Long Island REALTORS® Fight Discrimination in Cooperative Housing
The Long Island Board of REALTORS® is working hard to ensure fair housing for all, and to eliminate the last bastion of institutional discrimination: cooperative housing.
Federal law prohibits housing discrimination based on race, color, national original, religion, sex, familial status or disability. After the fair housing laws were enacted, the federal government took action against people who were discriminating against renters and homebuyers of these protected classes. Federal agents would send in a member of a protected class as a “tester” to identify whether a seller or landlord was using discriminatory practices in renting or selling housing.
However, identifying discrimination in housing cooperatives has been a more difficult challenge.
With a housing cooperative, the power to accept or reject an application for residency lies with a group not involved in the buying and selling process — the cooperative’s board of directors. According to the bylaws of most cooperatives, the board of directors may deny an application for residency for “any or no reason.” And, unlike a bank that’s required to disclose the reason for denying a person’s mortgage application, the cooperative’s board is generally not required to disclose the reason for denial.
Because there is no duty to disclose the reason for the denial, discriminatory practices have flourished. This lack of transparency makes discriminatory practices difficult to prove, and a buyer is left with only speculation about the board’s true reason for the denial. In addition, the application for residency takes place after the contract for the sale has been consummated. By this time, the buyer has already made a commitment and spent money on legal fees, title costs, and other expenses involved in the transaction. These large, up-front expenditures eliminate the ability of the federal or state government to use “testers” to find discriminatory conduct.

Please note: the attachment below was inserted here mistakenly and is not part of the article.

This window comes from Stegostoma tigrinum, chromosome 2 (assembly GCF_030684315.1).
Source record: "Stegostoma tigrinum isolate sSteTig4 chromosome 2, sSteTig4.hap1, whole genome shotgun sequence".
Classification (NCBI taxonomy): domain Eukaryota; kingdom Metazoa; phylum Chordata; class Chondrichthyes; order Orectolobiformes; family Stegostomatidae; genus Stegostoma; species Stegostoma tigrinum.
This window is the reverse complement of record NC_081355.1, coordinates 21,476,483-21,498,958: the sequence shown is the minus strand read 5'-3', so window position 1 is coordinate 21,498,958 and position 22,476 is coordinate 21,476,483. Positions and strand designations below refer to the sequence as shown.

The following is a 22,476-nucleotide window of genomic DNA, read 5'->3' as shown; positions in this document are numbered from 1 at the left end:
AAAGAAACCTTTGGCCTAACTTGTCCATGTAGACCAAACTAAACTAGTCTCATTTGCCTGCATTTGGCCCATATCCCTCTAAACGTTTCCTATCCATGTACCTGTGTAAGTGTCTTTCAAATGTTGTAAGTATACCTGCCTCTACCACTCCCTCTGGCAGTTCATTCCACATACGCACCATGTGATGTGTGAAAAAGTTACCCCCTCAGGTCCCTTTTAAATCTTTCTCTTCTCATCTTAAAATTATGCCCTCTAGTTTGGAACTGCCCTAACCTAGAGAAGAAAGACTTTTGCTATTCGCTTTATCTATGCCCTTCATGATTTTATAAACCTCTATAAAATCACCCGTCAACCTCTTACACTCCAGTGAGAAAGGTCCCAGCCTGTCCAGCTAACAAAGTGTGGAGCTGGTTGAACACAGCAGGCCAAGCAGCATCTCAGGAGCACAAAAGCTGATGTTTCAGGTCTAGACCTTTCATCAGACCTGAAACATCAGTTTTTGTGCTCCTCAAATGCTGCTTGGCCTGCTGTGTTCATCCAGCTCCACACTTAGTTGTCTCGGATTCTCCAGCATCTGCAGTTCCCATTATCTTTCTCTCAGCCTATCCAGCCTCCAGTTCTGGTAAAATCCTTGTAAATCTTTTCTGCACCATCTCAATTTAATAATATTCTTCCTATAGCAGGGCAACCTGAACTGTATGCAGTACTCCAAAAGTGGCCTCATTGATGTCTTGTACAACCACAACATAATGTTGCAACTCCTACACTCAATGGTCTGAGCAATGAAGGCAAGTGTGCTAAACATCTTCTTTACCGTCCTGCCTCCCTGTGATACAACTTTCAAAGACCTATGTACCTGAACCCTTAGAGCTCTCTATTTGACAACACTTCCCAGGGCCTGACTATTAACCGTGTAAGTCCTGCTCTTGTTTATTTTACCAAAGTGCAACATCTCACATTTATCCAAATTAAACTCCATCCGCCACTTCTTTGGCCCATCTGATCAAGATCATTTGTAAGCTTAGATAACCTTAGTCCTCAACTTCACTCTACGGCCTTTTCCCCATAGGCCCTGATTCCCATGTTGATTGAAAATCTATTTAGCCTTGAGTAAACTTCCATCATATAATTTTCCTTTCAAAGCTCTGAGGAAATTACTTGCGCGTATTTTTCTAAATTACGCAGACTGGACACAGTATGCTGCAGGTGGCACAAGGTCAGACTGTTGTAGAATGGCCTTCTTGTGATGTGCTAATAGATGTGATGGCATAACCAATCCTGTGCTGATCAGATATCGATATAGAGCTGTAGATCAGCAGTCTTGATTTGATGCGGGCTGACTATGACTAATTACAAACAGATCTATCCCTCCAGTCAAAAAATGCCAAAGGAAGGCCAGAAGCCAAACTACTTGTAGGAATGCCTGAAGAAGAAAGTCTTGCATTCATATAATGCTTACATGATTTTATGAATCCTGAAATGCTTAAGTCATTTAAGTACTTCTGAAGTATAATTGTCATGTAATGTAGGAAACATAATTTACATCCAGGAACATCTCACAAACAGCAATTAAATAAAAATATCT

Another way that a cooperative’s board of directors will discriminate is by delaying action on a buyer’s application. The board’s inaction usually results in the buyer abandoning the application and seeking housing elsewhere.
REALTOR® associations across the nation have lobbied unsuccessfully at the state and federal levels for legislation to end discriminatory practices in cooperative housing. The Long Island Board of REALTORS®, however, has realized this goal through its local lobbying efforts.
In Suffolk County and in the Village of Hempstead, a cooperative board must take action on a buyer’s application for residency within 45 days; if it denies the application, it must provide the buyer with the reason for its denial. These laws protect the rights of all applicants for cooperative housing and ensure transparency in the application process, because the board of directors must now provide a non-discriminatory reason for rejecting the buyer’s application.
The Long Island Board of REALTORS® continues its efforts to ensure fair housing by sponsoring fair-housing seminars, speaking in favor of fair housing, and lobbying for legislation to end discriminatory practices in cooperative housing.